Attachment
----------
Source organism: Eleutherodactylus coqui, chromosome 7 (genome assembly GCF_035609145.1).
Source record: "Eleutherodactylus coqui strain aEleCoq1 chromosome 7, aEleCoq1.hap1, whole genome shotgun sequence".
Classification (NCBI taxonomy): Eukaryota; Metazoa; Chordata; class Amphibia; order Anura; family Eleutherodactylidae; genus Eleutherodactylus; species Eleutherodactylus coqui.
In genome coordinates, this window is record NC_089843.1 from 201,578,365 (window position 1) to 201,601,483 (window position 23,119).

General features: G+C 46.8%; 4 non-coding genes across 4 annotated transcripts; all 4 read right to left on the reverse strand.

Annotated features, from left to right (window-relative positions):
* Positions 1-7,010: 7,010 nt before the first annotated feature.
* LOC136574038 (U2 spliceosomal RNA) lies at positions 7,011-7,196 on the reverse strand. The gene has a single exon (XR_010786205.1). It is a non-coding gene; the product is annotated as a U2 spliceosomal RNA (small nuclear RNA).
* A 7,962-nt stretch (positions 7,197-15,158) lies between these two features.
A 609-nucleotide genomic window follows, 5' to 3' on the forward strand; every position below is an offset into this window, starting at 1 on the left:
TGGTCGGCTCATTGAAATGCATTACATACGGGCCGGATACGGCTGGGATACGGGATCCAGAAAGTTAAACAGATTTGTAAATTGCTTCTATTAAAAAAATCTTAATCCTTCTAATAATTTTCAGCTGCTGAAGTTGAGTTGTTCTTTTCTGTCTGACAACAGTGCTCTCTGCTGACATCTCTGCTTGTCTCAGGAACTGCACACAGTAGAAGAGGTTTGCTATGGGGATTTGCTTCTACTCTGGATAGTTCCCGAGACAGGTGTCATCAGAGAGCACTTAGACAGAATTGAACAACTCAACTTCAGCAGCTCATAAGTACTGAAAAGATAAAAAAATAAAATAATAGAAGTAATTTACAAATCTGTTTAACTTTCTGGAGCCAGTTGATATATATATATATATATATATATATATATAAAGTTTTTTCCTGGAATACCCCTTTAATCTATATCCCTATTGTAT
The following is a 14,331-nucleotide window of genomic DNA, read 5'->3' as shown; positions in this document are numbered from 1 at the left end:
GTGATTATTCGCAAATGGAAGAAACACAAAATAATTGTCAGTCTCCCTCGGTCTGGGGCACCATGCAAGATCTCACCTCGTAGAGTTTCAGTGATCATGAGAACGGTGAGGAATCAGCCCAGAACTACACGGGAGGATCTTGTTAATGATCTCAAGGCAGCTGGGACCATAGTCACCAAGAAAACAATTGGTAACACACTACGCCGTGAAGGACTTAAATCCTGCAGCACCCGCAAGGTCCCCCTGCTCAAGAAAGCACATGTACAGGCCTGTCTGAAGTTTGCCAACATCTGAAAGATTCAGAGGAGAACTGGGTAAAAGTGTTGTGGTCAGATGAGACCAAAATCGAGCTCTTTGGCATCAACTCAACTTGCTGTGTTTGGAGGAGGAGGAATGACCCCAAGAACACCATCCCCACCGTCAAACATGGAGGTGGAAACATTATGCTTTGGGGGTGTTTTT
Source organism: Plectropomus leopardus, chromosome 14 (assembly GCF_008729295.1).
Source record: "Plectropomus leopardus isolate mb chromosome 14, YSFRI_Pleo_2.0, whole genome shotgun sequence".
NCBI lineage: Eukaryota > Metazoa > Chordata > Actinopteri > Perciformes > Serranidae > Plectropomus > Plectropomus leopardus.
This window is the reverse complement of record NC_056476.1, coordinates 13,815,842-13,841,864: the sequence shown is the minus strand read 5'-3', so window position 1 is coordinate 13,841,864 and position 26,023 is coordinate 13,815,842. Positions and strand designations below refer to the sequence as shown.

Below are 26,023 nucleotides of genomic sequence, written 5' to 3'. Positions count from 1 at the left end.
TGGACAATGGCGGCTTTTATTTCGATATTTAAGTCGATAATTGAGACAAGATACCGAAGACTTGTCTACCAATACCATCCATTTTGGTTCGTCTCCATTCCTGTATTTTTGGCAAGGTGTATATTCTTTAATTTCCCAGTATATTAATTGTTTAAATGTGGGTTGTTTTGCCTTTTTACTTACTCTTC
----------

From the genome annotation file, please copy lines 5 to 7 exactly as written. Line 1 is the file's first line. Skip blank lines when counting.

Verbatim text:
General features: G+C 46.8%; 4 non-coding genes across 4 annotated transcripts; all 4 read right to left on the reverse strand.

Annotated features, from left to right (window-relative positions):
* Positions 1-7,010: 7,010 nt before the first annotated feature.